Or simplifying by making it a 2 electron transfer reaction:

Br- + NH2Cl + H+ + H2O = HOBr + Cl- + NH4+

Stoichiometry:

Let’s consider the following reaction:

Br- + NH2Cl + H+ + H2O = HOBr + Cl- + NH4+

Expressed this way, it is a 2-electron transfer

For the reaction:

Br- + NH2Cl + H+ + H2O = HOBr + Cl- + NH4+

under the cited conditions:

## C. Metal Matching (25%)

Write the letter of the correct answer in the box at left.  Each answer is used only once[1].

 Correct Answer Questions Possible Answers I 1. This metal has a pKso with carbonate of 8.34 6 A.  Iron E 2. The pe0 for the reduction of the divalent form of this metal to its zero valent form is about -12.9 7 B.  Copper G 3. The pe0 for the reduction of the divalent form of this metal to its zero valent form is about -4.0 9 C.  Arsenic H 4. This divalent metal has an α0 of about 0.92 at pH 9 5 D.  Lead D 5. This divalent metal has an α0 of about 0.05 at pH 9 2 E.  Zinc A 6. This divalent metal has an α0 of about 0.76 at pH 9 10 F.  Aluminum B 7. This metal has the highest ligand affinity of all in the Irving-Williams series 3 G.  Nickel J 8. This metal does not form complexes with EDTA 4 H.  Cadmium C 9. This metal forms oxo ions that are predomant under natural aquatic conditions 1 I.  Calcium F 10. This metal forms strong complexes with fluoride, but does not normally undergo oxidation or reduction reactions in solution 8 J.  None of the above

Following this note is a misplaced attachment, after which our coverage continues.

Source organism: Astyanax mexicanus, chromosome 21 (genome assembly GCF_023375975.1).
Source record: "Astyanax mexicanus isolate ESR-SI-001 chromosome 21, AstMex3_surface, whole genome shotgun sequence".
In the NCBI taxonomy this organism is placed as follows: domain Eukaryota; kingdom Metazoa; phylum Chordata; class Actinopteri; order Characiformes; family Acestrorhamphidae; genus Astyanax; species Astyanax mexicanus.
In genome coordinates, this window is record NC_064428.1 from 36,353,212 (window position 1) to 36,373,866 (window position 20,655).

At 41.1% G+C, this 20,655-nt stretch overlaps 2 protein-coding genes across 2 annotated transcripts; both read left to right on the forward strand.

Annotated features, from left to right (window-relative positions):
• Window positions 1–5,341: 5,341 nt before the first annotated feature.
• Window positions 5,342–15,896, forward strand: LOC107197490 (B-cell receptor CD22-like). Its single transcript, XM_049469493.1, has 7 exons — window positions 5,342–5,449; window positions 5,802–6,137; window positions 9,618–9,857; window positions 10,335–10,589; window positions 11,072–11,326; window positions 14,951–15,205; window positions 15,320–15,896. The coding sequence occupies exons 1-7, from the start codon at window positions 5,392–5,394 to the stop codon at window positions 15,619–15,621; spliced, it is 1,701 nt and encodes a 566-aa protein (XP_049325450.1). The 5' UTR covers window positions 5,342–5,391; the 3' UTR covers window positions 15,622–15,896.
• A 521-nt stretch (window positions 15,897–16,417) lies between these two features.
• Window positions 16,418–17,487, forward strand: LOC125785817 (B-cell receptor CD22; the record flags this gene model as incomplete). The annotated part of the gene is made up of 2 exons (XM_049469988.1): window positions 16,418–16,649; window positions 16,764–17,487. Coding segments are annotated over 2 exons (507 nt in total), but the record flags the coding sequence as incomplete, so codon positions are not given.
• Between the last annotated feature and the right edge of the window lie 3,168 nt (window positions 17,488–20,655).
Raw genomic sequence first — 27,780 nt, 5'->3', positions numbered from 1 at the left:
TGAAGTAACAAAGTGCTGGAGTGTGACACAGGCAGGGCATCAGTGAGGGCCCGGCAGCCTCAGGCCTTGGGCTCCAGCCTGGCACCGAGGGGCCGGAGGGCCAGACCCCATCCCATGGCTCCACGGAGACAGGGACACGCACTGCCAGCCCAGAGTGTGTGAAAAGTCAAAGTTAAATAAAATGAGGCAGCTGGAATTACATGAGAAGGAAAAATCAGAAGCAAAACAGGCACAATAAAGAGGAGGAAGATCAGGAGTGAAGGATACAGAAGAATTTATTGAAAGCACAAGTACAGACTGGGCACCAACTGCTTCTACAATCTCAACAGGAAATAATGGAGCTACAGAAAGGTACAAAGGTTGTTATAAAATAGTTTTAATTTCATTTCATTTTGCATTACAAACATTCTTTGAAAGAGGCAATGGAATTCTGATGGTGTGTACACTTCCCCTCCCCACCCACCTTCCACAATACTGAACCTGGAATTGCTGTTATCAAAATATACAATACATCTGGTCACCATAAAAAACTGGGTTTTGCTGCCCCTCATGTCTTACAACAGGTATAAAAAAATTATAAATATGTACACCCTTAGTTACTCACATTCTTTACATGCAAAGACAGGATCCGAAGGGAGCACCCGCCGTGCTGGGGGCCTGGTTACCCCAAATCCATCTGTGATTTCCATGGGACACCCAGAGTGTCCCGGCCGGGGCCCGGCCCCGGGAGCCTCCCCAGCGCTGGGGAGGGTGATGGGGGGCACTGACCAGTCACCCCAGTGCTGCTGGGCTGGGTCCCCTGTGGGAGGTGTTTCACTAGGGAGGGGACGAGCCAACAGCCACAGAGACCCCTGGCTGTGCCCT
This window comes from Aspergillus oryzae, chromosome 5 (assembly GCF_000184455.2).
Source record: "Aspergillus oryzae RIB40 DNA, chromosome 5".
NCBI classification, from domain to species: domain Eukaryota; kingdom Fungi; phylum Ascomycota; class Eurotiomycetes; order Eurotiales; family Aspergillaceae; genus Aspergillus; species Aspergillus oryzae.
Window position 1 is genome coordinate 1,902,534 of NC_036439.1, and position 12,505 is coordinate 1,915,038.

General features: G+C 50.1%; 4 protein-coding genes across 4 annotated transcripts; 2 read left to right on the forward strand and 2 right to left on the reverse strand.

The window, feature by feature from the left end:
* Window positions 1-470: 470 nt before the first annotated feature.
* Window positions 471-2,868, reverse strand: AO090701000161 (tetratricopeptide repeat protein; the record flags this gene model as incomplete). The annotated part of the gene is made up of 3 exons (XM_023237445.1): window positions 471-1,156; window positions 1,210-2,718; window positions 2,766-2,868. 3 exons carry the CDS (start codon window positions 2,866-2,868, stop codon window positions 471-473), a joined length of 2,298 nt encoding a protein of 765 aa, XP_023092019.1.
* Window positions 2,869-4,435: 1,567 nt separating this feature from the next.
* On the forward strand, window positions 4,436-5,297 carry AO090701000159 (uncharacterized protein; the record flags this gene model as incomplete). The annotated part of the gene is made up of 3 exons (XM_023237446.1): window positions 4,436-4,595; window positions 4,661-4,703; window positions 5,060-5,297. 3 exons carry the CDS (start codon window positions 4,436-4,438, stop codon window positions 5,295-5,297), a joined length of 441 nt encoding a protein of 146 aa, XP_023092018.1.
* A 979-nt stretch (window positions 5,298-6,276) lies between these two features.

Best to calculate the pe0 and α values from the thermodynamic data for the metals listed:

Some important equilibrium constants:

 Equilibria Log K α0  at pH 9 Mg(OH)2 (s)  =  Mg+2 + 2OH- -11.6 Fe+3 + H2O = FeOH+2 + H+ -2.19 Mg+2 + H2O = MgOH+ + H+ -11.44 0.9964 MgCO3 (s)  =  Mg+2 + CO3-2 -7.5 CaCO3(s) = Ca+2 + CO3-2 -8.34 Ca(OH2)(s) = Ca+2 + 2OH- -5.19 CaSO4.2H2O(s) = Ca+2 + SO4-2 + 2H2O -4.62 CaOH+ = Ca+2 + OH- -1.15 0.9999 AlOH+2 = Al+3 + OH- -9.01 0.0001 CdOH+ = Cd+2 + OH- -3.92 0.9232 CoOH+ = Co+2 + OH- -4.80 0.6131 CuOH+ = Cu+2 + OH- -6.00 0.0909 FeOH+ = Fe+2 + OH- -4.50 0.7597 HgOH+ = Hg+2 + OH- -10.60 0.0000 NiOH+ = Ni+2 + OH- -4.14 0.8787 PbOH+ = Pb+2 + OH- -6.29 0.0488 ZnOH+ = Zn+2 + OH- -5.04 0.4770

Some important half-cell reactions